I sat in my recliner early Monday morning and listened to the wind howling outside. The rain beat down on the roof, lightning flashed, thunder pounded. And then suddenly, it stopped. As if my heart wasn’t already pounding, the eerie silence almost made me sick. I strained and listened for the deep, prolonged roar that I knew was about to show up.
As I listened through the silence, I heard a high pitched whine that sent shivers down my spine. Immediately, I was taken back to the hallway in our little white, framed house, when I was only six years old. My mom and dad grabbed my brother and me and carried us to the only place in our house with no windows. The sound was intense and I could see my parents’ mouths moving, but their voices were drowned out by the roar. One of my parents covered my head with a turquoise pillow and we hid in the hallway beside the laundry basket. Our house shook and rattled. It sounded like a freight train was about to plow through our home. A fear I had never experienced swept over me.
And then it stopped. As quickly as it came, it disappeared. I remember the silence was strange after experiencing such intense loudness. Once the sun came up, we walked outside and saw debris scattered everywhere and tin wrapped around pine trees in the front yard. Later we drove through town and tried to comprehend what we were seeing.
The tornado of 1988 left a sobering, mile-wide trail right through the middle of Madison County. Chicken houses, the library, NFCC’s chapel, the Presbyterian church, individual homes, and farms were demolished. Lives were lost. Many people were taken to the hospital. And everyone who made it through was left with a new, overwhelming fear.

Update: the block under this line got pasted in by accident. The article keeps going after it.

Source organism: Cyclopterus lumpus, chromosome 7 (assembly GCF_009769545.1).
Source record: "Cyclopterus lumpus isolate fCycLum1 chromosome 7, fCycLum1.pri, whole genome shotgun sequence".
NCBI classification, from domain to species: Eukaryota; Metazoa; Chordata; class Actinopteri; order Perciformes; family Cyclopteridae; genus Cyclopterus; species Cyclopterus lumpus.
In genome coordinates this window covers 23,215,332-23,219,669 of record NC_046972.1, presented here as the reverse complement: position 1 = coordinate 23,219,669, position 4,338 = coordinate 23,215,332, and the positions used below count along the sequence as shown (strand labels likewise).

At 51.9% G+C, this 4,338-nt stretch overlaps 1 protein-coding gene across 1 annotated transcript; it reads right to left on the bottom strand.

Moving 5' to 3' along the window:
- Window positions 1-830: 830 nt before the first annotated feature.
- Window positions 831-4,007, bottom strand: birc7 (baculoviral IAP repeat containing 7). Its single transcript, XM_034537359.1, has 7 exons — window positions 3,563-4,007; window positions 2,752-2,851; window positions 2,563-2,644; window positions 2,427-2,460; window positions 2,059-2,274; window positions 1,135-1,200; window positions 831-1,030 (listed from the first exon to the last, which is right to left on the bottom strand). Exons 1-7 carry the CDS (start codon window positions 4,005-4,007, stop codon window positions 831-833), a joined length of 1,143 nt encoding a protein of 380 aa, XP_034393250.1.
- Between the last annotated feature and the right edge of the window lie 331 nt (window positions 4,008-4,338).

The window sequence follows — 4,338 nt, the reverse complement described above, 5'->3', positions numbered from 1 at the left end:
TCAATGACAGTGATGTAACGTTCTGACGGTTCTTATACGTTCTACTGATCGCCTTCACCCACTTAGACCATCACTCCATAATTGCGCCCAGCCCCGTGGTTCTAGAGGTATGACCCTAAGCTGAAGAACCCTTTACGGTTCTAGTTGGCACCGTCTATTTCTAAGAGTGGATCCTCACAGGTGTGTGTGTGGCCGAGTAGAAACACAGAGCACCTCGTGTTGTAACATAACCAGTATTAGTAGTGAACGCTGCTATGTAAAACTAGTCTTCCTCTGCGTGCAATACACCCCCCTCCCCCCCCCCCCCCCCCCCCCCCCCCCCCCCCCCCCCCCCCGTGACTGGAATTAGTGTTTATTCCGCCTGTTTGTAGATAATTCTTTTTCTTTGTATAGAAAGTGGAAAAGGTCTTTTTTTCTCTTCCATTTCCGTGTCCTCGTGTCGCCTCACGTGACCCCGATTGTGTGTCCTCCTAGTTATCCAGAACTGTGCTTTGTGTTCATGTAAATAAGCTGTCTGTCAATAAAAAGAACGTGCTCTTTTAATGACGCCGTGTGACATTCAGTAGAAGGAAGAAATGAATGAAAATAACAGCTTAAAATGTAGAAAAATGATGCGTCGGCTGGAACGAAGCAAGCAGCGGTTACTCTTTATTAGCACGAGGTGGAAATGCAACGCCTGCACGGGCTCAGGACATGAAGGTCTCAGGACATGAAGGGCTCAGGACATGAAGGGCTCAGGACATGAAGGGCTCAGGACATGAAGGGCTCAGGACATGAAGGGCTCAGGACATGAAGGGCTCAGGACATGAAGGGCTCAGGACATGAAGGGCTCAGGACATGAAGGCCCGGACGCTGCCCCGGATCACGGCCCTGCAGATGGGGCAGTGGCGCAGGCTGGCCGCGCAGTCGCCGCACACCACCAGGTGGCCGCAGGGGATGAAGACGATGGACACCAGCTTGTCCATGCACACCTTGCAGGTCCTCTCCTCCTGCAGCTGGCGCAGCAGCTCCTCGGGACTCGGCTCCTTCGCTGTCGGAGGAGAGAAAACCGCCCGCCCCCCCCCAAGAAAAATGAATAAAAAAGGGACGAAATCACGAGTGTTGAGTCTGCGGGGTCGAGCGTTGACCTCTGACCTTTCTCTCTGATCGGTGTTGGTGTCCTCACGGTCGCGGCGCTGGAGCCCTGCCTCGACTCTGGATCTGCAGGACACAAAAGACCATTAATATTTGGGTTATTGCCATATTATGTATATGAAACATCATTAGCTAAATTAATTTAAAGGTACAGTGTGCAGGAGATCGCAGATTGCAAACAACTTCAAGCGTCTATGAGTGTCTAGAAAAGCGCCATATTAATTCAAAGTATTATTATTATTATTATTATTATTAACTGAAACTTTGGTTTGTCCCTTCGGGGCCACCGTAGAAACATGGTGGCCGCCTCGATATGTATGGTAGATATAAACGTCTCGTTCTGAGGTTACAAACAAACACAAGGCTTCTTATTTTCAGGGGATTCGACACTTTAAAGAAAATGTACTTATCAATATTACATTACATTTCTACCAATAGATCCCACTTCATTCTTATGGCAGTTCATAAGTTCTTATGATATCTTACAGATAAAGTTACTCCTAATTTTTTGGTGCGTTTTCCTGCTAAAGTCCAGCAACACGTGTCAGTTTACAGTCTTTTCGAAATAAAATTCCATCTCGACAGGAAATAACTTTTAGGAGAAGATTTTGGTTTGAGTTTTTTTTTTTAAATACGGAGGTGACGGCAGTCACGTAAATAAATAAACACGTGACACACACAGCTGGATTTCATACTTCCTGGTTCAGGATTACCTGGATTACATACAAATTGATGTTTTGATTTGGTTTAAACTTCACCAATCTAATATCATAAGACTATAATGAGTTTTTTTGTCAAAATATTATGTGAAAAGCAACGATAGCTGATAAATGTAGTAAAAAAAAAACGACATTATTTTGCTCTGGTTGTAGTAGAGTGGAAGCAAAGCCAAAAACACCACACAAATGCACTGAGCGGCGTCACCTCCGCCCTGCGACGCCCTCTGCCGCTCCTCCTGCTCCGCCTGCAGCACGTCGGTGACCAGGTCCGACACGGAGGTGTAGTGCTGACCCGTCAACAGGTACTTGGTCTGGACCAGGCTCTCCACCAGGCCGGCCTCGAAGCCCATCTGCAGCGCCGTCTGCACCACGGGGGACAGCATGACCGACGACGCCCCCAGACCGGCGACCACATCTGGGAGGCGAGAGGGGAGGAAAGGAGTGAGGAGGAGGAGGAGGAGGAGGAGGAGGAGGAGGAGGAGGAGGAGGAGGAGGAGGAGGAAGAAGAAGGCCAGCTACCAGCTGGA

The whine grew louder and I snapped back into real time. I heard breaking noises in the distance and the whining sound intensified. I tried to form a plan, think of the best place to hide my children, hoping these weren’t the last moments of my life. That same, overwhelming fear I felt at six years old swept over me once more. I had no control, no way to manipulate the storm, and knew all I could do was pray for safety, not only for us, but for everyone in the storm’s path. Soon, the strange whine disappeared and the rain started falling again. The pressure in the air changed and my insides relaxed as I let the melody of the rain lull me back to sleep.
All of us have had those intense experiences that cause fear to rise up and hold us hostage. For some it’s a storm, for others, it could be an accident or sickness. We all have those certain triggers that cause our emotions to be on edge. When those situations arise, there is very little we can do to calm down the emotions and rationalize the fears. Let’s be mindful of others. What seems so simple in one person’s life can cause panic in another’s. Give each other time to process, tone back the sarcasm, and let’s empathize with others. A listening ear during a time of deep fear can open the door for us to speak much needed truth into another’s life. We are in this together, especially when the storm is overwhelming.